Off the Air—It took President Bush three days from the time of the tsunami disaster to meet with reporters at his Texas ranch. He told them that the United States would send $15 million in foreign aid to help the victims of the earthquake and tidal wave in southern Asia, a historic cataclysm that has killed some 150,000 people and left hundreds of thousands homeless, many of them orphans. He must not have been looking at the TV.
A U.N. official correctly labeled that a “stingy” offer—you know, frugal, meager, miserly, paltry. The president then raised the U.S. ante to $35 million and ordered all American flags on federal buildings to be flown at half-staff.
Reporters repeatedly noted that the $15 million was less than the $40 million the Republicans were raising from fat cat contributors for the president’s three-day second-term inauguration bashes. Bush finally had to increase the American foreign-aid outlay to $350 million. Then came more presidential attention, and it all began to look as though the White House political gurus were telling the president to cover his derrière by, among other things, deploying “helpful” American troops in an Islamic neighborhood, maybe to pacify Muslim sentiment.
To raise more money, Bush recruited two ex-presidents, Bush I (his father) and Bill Clinton, to make public pitches for private American-citizen donations, already swelling fast. He sent his brother, Florida Governor Jeb Bush—a hurricane recovery expert, right?—to accompany Secretary of State Colin Powell to the ravaged Indian Ocean area.
Some other nations received high marks for generosity. Japan, which lost some 115,000 people in the U.S. nuclear attacks on Hiroshima and Nagasaki, promised $500 million, a pledge that now leads all international donors. In millions of dollars, the other major donors were: the World Bank, $250; Britain, $95; Sweden, $75.5; Spain, $68; China, $60; France, $57; Australia, $46.7; and Canada, $33.
Good Election News—Well, some, around the world. On Sunday, January 9, Mahmoud Abbas, a moderate Palestinian, is expected to win election as the leader of the Palestinian Authority, succeeding the late Yaser Arafat at a time when negotiations with Israel are showing a little long-awaited progress.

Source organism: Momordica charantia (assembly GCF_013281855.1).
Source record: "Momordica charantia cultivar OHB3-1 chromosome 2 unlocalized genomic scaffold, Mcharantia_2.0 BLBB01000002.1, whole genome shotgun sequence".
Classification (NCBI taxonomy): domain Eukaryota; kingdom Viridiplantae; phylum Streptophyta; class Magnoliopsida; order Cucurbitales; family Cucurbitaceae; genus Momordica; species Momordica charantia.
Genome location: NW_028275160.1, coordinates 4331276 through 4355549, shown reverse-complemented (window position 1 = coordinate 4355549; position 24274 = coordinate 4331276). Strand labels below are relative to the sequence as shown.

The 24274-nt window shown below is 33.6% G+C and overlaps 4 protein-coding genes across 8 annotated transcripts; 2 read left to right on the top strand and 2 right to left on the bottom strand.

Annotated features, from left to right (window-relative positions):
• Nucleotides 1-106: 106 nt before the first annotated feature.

In some more good tidings for the democratic West: Viktor Yushchenko, the leader of the “orange party” opposed to Prime Minister Viktor Yanukovich, won a runoff presidential election in Ukraine. Yushchenko challenged the first election, which was won by the pro-Putin Yanukovich.
And then, on January 30, comes election day in Iraq, where furious insurgents have been on a murderous campaign to disrupt voting. It’s more bombs and bullets than ballots and may not do a lot for the international image of President Bush.
Here at home, there was a Republican reversal. In late November the state of Washington’s Attorney General, Christine Gregoire, a Democrat, appeared to have lost the gubernatorial race to Republican Dino Rossi by 42 votes in an automated recount. But Democrats raised $750,000 to finance a further hand recount, and Gregoire appears to have won by 129 votes.
More Abuse—The Washington Post has discovered that the Bush administration is preparing plans to secretly and “indefinitely” imprison—possibly for life terms—a certain number of suspected terrorists. These would be people against whom it does not have enough evidence to file charges in open court here at home, and whom it does not want to deport to unreliable public prosecutions in other countries.
One plan is to quietly negotiate permission to build U.S. prisons in Afghanistan, Saudi Arabia and Yemen to hold some of the 500 detainees at the Guantánamo Bay complex. They could be returned to their homelands for further interrogations, not necessarily for trials.
The Post report says that the Central Intelligence Agency currently holds dozens of prisoners whose presence it does not want to disclose. By covert arrangements with foreign governments the C.I.A. wants to place them in undercover prison detention abroad for further interrogation. The Post explains that this process, which gets around the prisoners’ right to appear in court, is called “rendition.”